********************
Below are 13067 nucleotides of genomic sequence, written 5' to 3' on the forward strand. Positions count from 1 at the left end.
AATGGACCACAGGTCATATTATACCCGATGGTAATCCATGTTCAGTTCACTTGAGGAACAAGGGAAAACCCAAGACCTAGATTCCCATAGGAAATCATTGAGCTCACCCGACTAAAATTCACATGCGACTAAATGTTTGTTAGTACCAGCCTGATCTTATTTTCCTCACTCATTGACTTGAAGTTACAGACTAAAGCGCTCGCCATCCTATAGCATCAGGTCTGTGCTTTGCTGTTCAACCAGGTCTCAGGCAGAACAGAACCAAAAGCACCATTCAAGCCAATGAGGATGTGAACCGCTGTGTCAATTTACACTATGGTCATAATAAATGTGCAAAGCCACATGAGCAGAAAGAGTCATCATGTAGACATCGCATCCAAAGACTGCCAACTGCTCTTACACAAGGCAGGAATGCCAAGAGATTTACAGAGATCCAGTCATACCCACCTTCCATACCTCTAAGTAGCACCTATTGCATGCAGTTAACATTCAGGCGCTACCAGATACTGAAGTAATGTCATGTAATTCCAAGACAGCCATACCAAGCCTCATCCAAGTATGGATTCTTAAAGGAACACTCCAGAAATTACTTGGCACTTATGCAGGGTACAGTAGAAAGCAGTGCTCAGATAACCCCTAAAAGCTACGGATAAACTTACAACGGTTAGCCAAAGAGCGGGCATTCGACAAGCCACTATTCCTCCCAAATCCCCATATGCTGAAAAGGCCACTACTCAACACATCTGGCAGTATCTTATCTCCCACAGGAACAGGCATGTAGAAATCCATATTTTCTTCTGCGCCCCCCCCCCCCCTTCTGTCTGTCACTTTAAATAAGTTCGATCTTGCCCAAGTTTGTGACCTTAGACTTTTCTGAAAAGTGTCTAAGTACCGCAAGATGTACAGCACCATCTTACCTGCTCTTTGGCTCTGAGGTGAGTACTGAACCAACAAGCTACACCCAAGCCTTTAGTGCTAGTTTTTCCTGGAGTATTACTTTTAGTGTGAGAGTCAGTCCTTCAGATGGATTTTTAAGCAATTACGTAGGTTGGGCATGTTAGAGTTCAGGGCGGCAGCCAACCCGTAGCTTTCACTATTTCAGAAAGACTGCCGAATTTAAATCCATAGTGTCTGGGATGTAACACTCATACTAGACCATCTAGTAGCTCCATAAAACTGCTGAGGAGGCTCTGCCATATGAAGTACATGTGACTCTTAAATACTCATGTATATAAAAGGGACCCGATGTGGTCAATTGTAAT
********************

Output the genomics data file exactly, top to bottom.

Below are 13067 nucleotides of genomic sequence, written 5' to 3' on the forward strand. Positions count from 1 at the left end.
AATGGACCACAGGTCATATTATACCCGATGGTAATCCATGTTCAGTTCACTTGAGGAACAAGGGAAAACCCAAGACCTAGATTCCCATAGGAAATCATTGAGCTCACCCGACTAAAATTCACATGCGACTAAATGTTTGTTAGTACCAGCCTGATCTTATTTTCCTCACTCATTGACTTGAAGTTACAGACTAAAGCGCTCGCCATCCTATAGCATCAGGTCTGTGCTTTGCTGTTCAACCAGGTCTCAGGCAGAACAGAACCAAAAGCACCATTCAAGCCAATGAGGATGTGAACCGCTGTGTCAATTTACACTATGGTCATAATAAATGTGCAAAGCCACATGAGCAGAAAGAGTCATCATGTAGACATCGCATCCAAAGACTGCCAACTGCTCTTACACAAGGCAGGAATGCCAAGAGATTTACAGAGATCCAGTCATACCCACCTTCCATACCTCTAAGTAGCACCTATTGCATGCAGTTAACATTCAGGCGCTACCAGATACTGAAGTAATGTCATGTAATTCCAAGACAGCCATACCAAGCCTCATCCAAGTATGGATTCTTAAAGGAACACTCCAGAAATTACTTGGCACTTATGCAGGGTACAGTAGAAAGCAGTGCTCAGATAACCCCTAAAAGCTACGGATAAACTTACAACGGTTAGCCAAAGAGCGGGCATTCGACAAGCCACTATTCCTCCCAAATCCCCATATGCTGAAAAGGCCACTACTCAACACATCTGGCAGTATCTTATCTCCCACAGGAACAGGCATGTAGAAATCCATATTTTCTTCTGCGCCCCCCCCCCCCCTTCTGTCTGTCACTTTAAATAAGTTCGATCTTGCCCAAGTTTGTGACCTTAGACTTTTCTGAAAAGTGTCTAAGTACCGCAAGATGTACAGCACCATCTTACCTGCTCTTTGGCTCTGAGGTGAGTACTGAACCAACAAGCTACACCCAAGCCTTTAGTGCTAGTTTTTCCTGGAGTATTACTTTTAGTGTGAGAGTCAGTCCTTCAGATGGATTTTTAAGCAATTACGTAGGTTGGGCATGTTAGAGTTCAGGGCGGCAGCCAACCCGTAGCTTTCACTATTTCAGAAAGACTGCCGAATTTAAATCCATAGTGTCTGGGATGTAACACTCATACTAGACCATCTAGTAGCTCCATAAAACTGCTGAGGAGGCTCTGCCATATGAAGTACATGTGACTCTTAAATACTCATGTATATAAAAGGGACCCGATGTGGTCAATTGTAAT